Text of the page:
“You homeschool?” She blinks like I just told her that I eat broken glass. “I don’t know how you do it. I don’t have the patience/time/nerve.”
“It’s really not that bad,” I assure her. “I can write/clean/cook while they do their lessons. We love all the time we get to spend together as a family.” But she isn’t convinced, so I give up and we move on to less astonishing topics.
If you’ve homeschooled long enough to dull your sharpened pencils, you’ve had this conversation. “I’m not Superwoman,” you insist, but no one believes you, so you go back to your quiet home, cuddle up with your little ones, enjoy your favorite read-alouds and wonder why they are so amazed. Who wouldn’t want this gentle, idyllic life?
Then it happens. For me it’s usually 2:30 when child #2 admits that she’s skipped her science assignments all last week and child #4 is in tears over a writing assignment. The phone rings and it’s a friend on her way home from running her errands. She wants to chat as she heads to her clean house before the school bus drops her kids off. In despair, I look my chaotic children and realize I have a couple of hours of homework before I can work on my edits, or shower, or start dinner. Discontent begins to creep in.
“This is so hard,” I think. “I can’t do this any longer. Who do I think I am, Superwoman?”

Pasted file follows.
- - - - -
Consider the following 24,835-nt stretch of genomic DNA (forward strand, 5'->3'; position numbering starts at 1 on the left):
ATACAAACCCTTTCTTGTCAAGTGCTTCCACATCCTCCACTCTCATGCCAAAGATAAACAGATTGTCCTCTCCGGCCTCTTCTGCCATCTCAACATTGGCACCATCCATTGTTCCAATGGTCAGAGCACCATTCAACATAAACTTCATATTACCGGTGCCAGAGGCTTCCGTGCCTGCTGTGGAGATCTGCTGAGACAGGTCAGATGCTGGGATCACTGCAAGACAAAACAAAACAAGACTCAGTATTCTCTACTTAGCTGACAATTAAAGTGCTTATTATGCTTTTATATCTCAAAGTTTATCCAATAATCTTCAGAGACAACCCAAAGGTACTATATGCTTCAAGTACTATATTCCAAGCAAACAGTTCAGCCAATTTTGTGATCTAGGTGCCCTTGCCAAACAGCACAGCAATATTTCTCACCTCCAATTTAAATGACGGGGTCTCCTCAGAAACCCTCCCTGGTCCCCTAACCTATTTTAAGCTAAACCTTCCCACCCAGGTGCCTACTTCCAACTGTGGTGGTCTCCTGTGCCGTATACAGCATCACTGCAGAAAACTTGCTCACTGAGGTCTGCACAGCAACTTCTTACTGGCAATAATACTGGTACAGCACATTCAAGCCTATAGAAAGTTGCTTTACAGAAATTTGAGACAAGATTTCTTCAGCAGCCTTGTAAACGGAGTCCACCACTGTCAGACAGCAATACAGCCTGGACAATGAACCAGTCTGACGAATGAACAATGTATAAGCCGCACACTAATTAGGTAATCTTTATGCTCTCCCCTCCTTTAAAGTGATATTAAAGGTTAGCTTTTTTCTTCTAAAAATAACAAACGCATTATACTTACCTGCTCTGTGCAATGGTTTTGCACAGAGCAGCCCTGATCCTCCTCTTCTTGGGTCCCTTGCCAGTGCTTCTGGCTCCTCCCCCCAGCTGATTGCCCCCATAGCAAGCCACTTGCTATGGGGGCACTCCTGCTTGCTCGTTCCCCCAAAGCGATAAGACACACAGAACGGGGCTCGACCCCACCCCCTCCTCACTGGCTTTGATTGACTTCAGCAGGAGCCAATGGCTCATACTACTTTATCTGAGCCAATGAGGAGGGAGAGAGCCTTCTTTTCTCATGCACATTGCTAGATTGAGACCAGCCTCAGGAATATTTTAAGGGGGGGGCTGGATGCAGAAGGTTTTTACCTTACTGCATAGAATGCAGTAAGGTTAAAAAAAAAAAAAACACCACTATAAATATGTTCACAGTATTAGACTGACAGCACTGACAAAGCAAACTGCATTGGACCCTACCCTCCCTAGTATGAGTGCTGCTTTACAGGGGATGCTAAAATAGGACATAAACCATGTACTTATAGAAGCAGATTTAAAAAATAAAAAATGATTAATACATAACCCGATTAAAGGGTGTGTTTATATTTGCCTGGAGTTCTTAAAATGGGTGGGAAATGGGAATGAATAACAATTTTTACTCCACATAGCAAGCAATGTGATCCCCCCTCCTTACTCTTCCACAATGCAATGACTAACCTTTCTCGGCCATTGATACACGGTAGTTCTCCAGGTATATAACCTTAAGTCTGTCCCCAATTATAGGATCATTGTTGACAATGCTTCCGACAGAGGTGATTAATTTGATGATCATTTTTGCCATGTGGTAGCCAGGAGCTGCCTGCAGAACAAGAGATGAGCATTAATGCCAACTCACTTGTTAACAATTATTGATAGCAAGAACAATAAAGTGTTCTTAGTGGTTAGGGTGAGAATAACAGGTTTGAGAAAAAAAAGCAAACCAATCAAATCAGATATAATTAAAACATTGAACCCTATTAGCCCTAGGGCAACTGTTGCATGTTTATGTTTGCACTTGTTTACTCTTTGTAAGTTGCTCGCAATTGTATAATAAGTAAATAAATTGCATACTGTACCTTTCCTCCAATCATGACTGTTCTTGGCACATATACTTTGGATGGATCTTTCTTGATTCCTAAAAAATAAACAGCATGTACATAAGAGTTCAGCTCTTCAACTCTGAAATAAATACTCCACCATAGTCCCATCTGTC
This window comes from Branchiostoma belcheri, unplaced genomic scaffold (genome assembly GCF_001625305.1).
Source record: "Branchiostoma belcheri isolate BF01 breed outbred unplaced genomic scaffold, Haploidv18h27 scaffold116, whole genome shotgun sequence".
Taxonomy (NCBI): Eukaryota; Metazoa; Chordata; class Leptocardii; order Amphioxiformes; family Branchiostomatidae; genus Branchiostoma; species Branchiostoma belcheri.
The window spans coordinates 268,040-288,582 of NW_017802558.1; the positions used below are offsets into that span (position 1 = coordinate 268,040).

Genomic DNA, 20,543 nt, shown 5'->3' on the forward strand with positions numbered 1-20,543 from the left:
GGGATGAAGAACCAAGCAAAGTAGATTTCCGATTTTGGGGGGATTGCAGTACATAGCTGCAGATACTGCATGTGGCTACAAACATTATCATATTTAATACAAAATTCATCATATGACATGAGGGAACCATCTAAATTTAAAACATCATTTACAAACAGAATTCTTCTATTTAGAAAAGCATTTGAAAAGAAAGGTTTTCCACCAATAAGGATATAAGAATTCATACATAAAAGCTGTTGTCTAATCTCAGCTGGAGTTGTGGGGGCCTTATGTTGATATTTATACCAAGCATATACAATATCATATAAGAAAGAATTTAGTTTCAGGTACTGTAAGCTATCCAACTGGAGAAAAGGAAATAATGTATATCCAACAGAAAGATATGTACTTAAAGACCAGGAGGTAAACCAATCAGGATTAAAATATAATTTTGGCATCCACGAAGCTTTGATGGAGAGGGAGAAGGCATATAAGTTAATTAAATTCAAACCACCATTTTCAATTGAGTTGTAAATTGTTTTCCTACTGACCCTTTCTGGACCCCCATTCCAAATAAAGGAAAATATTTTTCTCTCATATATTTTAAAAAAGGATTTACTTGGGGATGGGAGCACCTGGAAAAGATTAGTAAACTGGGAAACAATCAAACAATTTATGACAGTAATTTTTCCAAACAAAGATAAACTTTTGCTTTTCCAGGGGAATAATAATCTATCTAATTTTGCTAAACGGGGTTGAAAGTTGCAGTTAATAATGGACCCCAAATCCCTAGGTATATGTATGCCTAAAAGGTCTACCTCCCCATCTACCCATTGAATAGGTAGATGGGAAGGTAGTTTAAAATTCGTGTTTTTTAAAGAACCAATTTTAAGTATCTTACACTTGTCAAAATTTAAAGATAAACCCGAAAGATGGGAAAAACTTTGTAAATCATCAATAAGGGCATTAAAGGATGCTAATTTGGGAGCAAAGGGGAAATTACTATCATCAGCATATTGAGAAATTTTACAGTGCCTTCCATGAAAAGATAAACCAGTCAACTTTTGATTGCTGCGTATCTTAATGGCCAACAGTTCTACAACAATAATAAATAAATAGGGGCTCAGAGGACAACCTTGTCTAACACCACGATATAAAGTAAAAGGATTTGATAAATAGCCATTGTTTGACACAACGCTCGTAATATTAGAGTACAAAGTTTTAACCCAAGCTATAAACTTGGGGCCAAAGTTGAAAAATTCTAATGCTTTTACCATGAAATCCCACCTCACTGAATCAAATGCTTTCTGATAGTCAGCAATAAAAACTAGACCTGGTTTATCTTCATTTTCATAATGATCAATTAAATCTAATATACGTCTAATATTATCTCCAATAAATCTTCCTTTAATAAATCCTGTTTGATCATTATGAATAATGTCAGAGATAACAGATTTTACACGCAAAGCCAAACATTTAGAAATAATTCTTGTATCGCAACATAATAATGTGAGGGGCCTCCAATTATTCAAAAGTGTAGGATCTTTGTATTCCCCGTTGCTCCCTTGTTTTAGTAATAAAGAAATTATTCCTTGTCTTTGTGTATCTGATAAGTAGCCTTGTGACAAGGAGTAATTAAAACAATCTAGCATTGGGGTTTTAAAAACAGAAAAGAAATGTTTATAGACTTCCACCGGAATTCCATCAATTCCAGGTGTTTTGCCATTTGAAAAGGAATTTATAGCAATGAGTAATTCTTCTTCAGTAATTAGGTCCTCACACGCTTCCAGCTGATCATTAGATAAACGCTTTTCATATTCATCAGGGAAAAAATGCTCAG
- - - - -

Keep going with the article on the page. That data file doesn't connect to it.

Surprise, surprise. The lady was right after all. It is hard. It does wear you slick. It takes incredible amounts of patience, time and nerve to educate your children. Why do we deny this? Why do we pretend it can be accomplished with minimal effort?
We do ourselves a disservice when we “humbly” pretend that homeschooling is easy – that’s it’s for everyone – that it requires little sacrifice. If we trick ourselves into believing that, then we are unprepared for the tough days. We are shocked when the sacrifice hurts. We are frustrated when the price is high.
Guess what. If you are homeschooling, you are a superhero. You are doing a very difficult job with little encouragement or praise. Daily, you deal with fears of inadequacy, but you keep fighting the fight.
They were right. It does take a super strength to succeed, but the power isn’t in one amazing feat. It’s in a million small decisions. Be wary, be prepared, and on those tough days put on your cape and keep flying.
(This article was written for a homeschooling blog in 2011. Copyright retained by Regina Jennings.)